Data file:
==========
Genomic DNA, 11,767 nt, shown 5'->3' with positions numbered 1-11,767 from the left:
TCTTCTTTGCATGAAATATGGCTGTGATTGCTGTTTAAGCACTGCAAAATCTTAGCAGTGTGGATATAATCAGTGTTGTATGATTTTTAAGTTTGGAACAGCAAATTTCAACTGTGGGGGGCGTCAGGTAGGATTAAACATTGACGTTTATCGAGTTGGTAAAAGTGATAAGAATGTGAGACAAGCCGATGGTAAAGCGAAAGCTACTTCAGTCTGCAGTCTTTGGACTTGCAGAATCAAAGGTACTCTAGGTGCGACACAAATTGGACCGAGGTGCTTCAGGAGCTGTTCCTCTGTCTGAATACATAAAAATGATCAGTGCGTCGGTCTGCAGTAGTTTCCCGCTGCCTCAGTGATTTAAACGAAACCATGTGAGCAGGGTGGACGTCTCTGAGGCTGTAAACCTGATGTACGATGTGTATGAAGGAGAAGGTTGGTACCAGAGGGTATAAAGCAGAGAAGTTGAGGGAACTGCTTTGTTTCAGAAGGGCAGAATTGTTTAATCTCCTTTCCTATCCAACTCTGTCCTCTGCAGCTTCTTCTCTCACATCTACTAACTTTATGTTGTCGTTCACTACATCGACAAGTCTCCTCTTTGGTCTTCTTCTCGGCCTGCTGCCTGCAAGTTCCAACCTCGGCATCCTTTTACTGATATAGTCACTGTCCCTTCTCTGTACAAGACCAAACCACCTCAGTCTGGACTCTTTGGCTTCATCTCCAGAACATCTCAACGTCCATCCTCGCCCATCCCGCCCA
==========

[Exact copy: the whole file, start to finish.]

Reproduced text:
Genomic DNA, 11,767 nt, shown 5'->3' with positions numbered 1-11,767 from the left:
TCTTCTTTGCATGAAATATGGCTGTGATTGCTGTTTAAGCACTGCAAAATCTTAGCAGTGTGGATATAATCAGTGTTGTATGATTTTTAAGTTTGGAACAGCAAATTTCAACTGTGGGGGGCGTCAGGTAGGATTAAACATTGACGTTTATCGAGTTGGTAAAAGTGATAAGAATGTGAGACAAGCCGATGGTAAAGCGAAAGCTACTTCAGTCTGCAGTCTTTGGACTTGCAGAATCAAAGGTACTCTAGGTGCGACACAAATTGGACCGAGGTGCTTCAGGAGCTGTTCCTCTGTCTGAATACATAAAAATGATCAGTGCGTCGGTCTGCAGTAGTTTCCCGCTGCCTCAGTGATTTAAACGAAACCATGTGAGCAGGGTGGACGTCTCTGAGGCTGTAAACCTGATGTACGATGTGTATGAAGGAGAAGGTTGGTACCAGAGGGTATAAAGCAGAGAAGTTGAGGGAACTGCTTTGTTTCAGAAGGGCAGAATTGTTTAATCTCCTTTCCTATCCAACTCTGTCCTCTGCAGCTTCTTCTCTCACATCTACTAACTTTATGTTGTCGTTCACTACATCGACAAGTCTCCTCTTTGGTCTTCTTCTCGGCCTGCTGCCTGCAAGTTCCAACCTCGGCATCCTTTTACTGATATAGTCACTGTCCCTTCTCTGTACAAGACCAAACCACCTCAGTCTGGACTCTTTGGCTTCATCTCCAGAACATCTCAACGTCCATCCTCGCCCATCCCGCCCA